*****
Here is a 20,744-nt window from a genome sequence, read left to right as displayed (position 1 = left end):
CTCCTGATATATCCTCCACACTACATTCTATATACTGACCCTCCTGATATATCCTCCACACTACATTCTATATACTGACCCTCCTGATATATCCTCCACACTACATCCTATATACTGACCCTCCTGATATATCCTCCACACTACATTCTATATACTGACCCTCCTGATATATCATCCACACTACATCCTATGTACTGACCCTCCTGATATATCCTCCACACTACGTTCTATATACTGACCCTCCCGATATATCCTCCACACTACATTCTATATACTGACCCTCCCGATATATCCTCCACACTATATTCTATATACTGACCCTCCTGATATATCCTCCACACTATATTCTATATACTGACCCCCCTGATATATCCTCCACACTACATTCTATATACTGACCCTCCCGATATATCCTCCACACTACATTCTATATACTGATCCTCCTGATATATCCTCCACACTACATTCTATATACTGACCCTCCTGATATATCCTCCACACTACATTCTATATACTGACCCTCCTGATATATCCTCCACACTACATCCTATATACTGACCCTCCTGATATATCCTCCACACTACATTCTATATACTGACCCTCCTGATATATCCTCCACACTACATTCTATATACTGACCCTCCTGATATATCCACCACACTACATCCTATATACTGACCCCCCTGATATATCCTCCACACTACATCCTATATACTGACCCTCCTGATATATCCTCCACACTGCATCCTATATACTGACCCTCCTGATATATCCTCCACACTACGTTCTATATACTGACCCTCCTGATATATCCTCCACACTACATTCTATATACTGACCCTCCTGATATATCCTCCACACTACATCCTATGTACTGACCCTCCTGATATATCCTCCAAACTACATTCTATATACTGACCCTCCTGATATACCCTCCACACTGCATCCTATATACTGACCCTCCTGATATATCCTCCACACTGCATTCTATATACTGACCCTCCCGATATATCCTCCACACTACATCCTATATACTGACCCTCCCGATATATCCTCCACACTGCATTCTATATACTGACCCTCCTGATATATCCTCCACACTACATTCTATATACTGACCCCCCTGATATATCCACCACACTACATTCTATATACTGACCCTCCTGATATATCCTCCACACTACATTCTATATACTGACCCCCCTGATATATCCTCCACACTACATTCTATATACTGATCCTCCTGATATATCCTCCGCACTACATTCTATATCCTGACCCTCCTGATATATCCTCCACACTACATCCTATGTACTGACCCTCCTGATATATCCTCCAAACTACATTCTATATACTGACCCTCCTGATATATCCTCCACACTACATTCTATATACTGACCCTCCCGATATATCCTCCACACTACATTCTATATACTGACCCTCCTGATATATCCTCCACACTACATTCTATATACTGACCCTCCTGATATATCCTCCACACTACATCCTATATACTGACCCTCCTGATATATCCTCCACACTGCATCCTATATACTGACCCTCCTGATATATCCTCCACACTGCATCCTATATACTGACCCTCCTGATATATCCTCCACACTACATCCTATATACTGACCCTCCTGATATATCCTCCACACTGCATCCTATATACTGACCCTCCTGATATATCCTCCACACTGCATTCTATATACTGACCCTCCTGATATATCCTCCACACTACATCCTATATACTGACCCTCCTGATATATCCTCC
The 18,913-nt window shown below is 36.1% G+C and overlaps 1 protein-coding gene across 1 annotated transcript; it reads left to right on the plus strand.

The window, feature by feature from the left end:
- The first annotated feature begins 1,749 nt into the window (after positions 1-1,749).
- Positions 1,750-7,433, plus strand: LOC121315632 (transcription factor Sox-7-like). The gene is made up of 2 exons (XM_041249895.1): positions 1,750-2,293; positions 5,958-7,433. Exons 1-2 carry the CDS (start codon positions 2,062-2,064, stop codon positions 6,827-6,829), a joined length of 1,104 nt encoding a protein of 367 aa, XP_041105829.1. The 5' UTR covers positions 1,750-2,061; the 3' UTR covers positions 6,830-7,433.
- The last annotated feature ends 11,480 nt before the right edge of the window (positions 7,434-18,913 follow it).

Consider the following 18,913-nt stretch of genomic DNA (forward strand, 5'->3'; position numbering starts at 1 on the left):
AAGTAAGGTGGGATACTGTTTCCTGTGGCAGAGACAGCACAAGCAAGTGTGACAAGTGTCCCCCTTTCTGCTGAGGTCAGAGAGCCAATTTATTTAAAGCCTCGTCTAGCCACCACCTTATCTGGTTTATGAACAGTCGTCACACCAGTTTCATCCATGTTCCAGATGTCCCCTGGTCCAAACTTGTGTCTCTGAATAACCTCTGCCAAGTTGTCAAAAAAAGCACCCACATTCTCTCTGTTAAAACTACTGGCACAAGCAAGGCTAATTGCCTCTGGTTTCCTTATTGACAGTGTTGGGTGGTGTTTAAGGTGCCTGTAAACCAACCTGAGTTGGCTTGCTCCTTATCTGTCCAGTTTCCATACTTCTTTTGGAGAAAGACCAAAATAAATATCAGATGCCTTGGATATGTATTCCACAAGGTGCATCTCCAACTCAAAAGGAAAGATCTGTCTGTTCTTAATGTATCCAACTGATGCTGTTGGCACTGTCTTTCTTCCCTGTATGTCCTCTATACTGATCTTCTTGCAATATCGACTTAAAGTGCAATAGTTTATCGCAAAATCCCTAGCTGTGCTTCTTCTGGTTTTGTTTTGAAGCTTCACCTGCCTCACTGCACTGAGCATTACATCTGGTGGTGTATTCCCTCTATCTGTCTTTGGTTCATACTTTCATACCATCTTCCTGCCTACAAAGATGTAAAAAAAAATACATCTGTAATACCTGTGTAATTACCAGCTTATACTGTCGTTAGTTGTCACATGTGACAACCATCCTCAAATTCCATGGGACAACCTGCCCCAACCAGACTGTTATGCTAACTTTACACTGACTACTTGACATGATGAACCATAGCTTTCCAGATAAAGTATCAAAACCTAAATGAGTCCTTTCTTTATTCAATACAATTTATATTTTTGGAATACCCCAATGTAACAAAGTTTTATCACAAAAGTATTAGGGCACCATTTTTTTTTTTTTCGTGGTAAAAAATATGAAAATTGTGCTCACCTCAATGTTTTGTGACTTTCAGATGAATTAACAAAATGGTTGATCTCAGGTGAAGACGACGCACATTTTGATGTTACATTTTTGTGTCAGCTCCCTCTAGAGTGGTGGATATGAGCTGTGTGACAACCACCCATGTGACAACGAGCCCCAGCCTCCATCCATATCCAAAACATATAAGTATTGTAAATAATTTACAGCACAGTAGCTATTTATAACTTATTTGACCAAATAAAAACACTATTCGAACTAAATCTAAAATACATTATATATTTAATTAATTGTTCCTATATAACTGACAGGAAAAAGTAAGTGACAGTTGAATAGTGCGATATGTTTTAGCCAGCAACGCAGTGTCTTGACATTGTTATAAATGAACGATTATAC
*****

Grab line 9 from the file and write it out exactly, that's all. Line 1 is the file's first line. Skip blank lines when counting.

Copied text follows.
AAGTAAGGTGGGATACTGTTTCCTGTGGCAGAGACAGCACAAGCAAGTGTGACAAGTGTCCCCCTTTCTGCTGAGGTCAGAGAGCCAATTTATTTAAAGCCTCGTCTAGCCACCACCTTATCTGGTTTATGAACAGTCGTCACACCAGTTTCATCCATGTTCCAGATGTCCCCTGGTCCAAACTTGTGTCTCTGAATAACCTCTGCCAAGTTGTCAAAAAAAGCACCCACATTCTCTCTGTTAAAACTACTGGCACAAGCAAGGCTAATTGCCTCTGGTTTCCTTATTGACAGTGTTGGGTGGTGTTTAAGGTGCCTGTAAACCAACCTGAGTTGGCTTGCTCCTTATCTGTCCAGTTTCCATACTTCTTTTGGAGAAAGACCAAAATAAATATCAGATGCCTTGGATATGTATTCCACAAGGTGCATCTCCAACTCAAAAGGAAAGATCTGTCTGTTCTTAATGTATCCAACTGATGCTGTTGGCACTGTCTTTCTTCCCTGTATGTCCTCTATACTGATCTTCTTGCAATATCGACTTAAAGTGCAATAGTTTATCGCAAAATCCCTAGCTGTGCTTCTTCTGGTTTTGTTTTGAAGCTTCACCTGCCTCACTGCACTGAGCATTACATCTGGTGGTGTATTCCCTCTATCTGTCTTTGGTTCATACTTTCATACCATCTTCCTGCCTACAAAGATGTAAAAAAAAATACATCTGTAATACCTGTGTAATTACCAGCTTATACTGTCGTTAGTTGTCACATGTGACAACCATCCTCAAATTCCATGGGACAACCTGCCCCAACCAGACTGTTATGCTAACTTTACACTGACTACTTGACATGATGAACCATAGCTTTCCAGATAAAGTATCAAAACCTAAATGAGTCCTTTCTTTATTCAATACAATTTATATTTTTGGAATACCCCAATGTAACAAAGTTTTATCACAAAAGTATTAGGGCACCATTTTTTTTTTTTTCGTGGTAAAAAATATGAAAATTGTGCTCACCTCAATGTTTTGTGACTTTCAGATGAATTAACAAAATGGTTGATCTCAGGTGAAGACGACGCACATTTTGATGTTACATTTTTGTGTCAGCTCCCTCTAGAGTGGTGGATATGAGCTGTGTGACAACCACCCATGTGACAACGAGCCCCAGCCTCCATCCATATCCAAAACATATAAGTATTGTAAATAATTTACAGCACAGTAGCTATTTATAACTTATTTGACCAAATAAAAACACTATTCGAACTAAATCTAAAATACATTATATATTTAATTAATTGTTCCTATATAACTGACAGGAAAAAGTAAGTGACAGTTGAATAGTGCGATATGTTTTAGCCAGCAACGCAGTGTCTTGACATTGTTATAAATGAACGATTATAC